India's holding declined by USD 21 billion to USD 156.5 billion at the end of March. The exposure was at a record high of USD 177.5 billion in February and USD 164.3 billion in January.
After increasing the holding of US government securities for two straight months, India sharply trimmed its exposure by a staggering USD 21 billion to USD 156.5 billion in March. The latest holding is also the lowest in 11 months. In April last year, the same stood at USD 155.3 billion, according to data from the US Treasury Department.
The Reserve Bank of India buys these bonds. Japan had the highest exposure to the American government securities with holdings to the tune of USD 1.271 trillion, followed by China with USD 1.081 trillion and the United Kingdom with USD 395.3 billion.
India’s holding declined by USD 21 billion to USD 156.5 billion at the end of March. The exposure was at a record high of USD 177.5 billion in February and USD 164.3 billion in January. In December, the holding was worth USD 159.2 billion, the data showed.
In terms of exposure, India is at the 13th position.
An official said the RBI invests in foreign assets as part of its prudential liquidity management. Like any other investor, it keeps buying and selling them depending on the value and liquidity needs. It also keeps changing the composition of the foreign investment regularly, the official added. It can be noted that the rupee was being hammered till the middle of March due to concerns over COVID-19.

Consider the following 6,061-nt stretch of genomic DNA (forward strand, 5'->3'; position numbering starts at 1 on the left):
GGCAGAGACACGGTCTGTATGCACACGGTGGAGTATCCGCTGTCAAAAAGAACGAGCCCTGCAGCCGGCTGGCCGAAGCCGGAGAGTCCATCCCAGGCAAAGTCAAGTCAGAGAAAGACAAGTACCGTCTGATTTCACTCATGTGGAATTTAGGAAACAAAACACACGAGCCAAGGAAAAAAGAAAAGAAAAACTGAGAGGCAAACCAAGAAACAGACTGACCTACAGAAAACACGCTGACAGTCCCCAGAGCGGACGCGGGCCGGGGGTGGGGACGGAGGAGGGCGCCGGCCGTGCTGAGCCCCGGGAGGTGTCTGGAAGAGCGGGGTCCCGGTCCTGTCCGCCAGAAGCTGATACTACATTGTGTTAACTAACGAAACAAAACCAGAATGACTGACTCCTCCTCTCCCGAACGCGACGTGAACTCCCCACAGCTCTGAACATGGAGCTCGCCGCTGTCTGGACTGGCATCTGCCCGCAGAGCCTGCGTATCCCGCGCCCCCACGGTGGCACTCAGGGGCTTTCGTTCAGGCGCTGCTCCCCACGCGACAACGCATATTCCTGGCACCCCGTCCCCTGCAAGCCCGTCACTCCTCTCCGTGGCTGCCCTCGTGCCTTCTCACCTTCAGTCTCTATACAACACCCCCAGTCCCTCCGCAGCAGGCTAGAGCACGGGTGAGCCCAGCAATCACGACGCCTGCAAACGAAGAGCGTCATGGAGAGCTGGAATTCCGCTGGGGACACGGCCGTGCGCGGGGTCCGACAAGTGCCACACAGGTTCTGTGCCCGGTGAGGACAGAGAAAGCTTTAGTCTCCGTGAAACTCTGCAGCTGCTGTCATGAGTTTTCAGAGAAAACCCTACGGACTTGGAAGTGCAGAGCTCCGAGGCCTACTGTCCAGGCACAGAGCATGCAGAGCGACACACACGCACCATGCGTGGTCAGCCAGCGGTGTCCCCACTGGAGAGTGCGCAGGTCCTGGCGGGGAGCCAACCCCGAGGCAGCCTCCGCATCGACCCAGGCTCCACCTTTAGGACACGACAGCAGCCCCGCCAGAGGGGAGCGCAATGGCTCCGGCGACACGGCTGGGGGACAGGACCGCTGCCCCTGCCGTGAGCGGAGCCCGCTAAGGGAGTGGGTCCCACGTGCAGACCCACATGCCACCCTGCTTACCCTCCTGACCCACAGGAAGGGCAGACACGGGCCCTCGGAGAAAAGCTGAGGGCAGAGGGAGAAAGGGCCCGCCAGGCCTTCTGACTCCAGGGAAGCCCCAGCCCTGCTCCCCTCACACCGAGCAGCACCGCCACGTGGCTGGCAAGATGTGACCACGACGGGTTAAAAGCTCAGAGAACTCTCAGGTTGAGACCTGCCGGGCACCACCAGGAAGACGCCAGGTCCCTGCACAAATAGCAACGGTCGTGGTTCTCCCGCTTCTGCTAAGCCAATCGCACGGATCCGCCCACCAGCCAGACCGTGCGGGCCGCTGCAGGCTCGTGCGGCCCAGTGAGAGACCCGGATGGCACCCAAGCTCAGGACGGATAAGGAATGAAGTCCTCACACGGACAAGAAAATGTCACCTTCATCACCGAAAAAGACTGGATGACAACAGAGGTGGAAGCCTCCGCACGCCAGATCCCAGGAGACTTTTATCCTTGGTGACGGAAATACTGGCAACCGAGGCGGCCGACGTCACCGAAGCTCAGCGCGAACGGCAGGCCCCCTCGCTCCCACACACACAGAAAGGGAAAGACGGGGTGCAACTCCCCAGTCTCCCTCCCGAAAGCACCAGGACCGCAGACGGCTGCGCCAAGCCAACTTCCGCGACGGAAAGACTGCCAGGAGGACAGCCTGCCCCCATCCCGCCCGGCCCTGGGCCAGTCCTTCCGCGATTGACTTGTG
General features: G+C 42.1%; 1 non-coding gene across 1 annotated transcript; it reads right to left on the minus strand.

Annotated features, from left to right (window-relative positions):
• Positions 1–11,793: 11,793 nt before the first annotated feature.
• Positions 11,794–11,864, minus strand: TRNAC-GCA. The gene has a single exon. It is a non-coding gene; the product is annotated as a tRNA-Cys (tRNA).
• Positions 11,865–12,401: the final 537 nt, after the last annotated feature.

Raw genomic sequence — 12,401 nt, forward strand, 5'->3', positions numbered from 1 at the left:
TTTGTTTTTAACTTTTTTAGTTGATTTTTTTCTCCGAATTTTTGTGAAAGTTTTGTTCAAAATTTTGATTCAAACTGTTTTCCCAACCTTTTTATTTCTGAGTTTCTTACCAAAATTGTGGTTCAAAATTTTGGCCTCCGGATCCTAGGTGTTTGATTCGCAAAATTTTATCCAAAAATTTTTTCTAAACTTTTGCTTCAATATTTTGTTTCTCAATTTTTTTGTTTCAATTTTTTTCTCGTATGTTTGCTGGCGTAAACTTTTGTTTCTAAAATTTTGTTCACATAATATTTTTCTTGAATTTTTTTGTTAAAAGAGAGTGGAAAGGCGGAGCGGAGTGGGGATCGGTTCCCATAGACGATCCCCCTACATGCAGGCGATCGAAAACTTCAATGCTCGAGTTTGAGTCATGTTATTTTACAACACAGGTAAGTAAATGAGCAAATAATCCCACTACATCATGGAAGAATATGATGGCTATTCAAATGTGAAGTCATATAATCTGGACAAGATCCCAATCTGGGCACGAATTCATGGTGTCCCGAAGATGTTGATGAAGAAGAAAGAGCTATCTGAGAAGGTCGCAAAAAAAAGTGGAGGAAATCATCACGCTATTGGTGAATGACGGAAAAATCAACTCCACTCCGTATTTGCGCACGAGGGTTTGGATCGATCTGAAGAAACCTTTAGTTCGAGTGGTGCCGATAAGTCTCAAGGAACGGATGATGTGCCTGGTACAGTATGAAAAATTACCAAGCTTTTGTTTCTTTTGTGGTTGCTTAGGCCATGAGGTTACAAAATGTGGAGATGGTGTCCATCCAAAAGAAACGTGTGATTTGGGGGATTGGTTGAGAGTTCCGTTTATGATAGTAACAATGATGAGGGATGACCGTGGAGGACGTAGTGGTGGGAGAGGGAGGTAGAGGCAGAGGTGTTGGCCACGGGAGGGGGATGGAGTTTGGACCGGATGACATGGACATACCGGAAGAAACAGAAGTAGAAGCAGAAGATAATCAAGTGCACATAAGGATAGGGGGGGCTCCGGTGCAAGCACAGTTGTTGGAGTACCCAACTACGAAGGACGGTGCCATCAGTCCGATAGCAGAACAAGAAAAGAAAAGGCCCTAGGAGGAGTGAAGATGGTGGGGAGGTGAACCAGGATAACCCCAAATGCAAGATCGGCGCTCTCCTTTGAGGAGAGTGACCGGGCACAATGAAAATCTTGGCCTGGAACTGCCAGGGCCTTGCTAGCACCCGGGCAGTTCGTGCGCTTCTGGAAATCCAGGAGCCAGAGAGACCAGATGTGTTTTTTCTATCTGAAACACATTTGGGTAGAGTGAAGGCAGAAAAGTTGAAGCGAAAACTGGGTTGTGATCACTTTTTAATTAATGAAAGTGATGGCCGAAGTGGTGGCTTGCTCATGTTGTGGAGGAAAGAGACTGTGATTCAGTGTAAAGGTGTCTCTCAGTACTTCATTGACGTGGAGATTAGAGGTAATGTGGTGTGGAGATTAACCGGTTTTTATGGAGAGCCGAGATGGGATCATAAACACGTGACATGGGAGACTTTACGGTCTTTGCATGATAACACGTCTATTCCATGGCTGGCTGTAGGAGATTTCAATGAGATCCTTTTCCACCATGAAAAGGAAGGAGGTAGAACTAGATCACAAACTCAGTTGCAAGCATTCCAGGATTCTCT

In the week to March 20, the forex kitty fell the most in as many as 12 years to the tune of USD 11.98 billion, as the central bank sold dollars to arrest the slide of the rupee, which had even fallen to a record low of 78 to dollar amid a flight of capital from emerging markets to safe havens.
The plunge in India’s holding of US Treasury securities could also be partly attributed to the fall in rupee or the central bank booking profit as assets would have given higher yields. RBI spokesperson did not respond to a call from PTI.
Dollars and other US government assets began to be among the preferred ones for investments, with the collapse of the gold standard or the Bretton Woods principles in the late 1970s and central banks moved to the fractional reserves system. Since then, the US dollar/T-bills have been the safest asset class for any central bank, despite getting one of the lowest returns.
Central banks, including the RBI, follow the principle of SLR (Safety, Liquidity and Return) for their investment decisions. Like its counterparts in other countries, the RBI follows the safety first, liquidity second approach and return on investment as the third criteria.
India’s foreign exchange reserves rose by USD 1.73 billion to USD 487.04 billion in the week to May 15, which is equivalent to 12 months of imports, according to RBI data. Between April 1 and May 15, the foreign exchange reserves have increased by USD 9.2 billion. In the week ended May 8, the reserves had surged by USD 4.23 billion to USD 485.31 billion. It had touched a life-time high of USD 487.23 billion in the week to March 6, after it rose by USD 5.69 billion.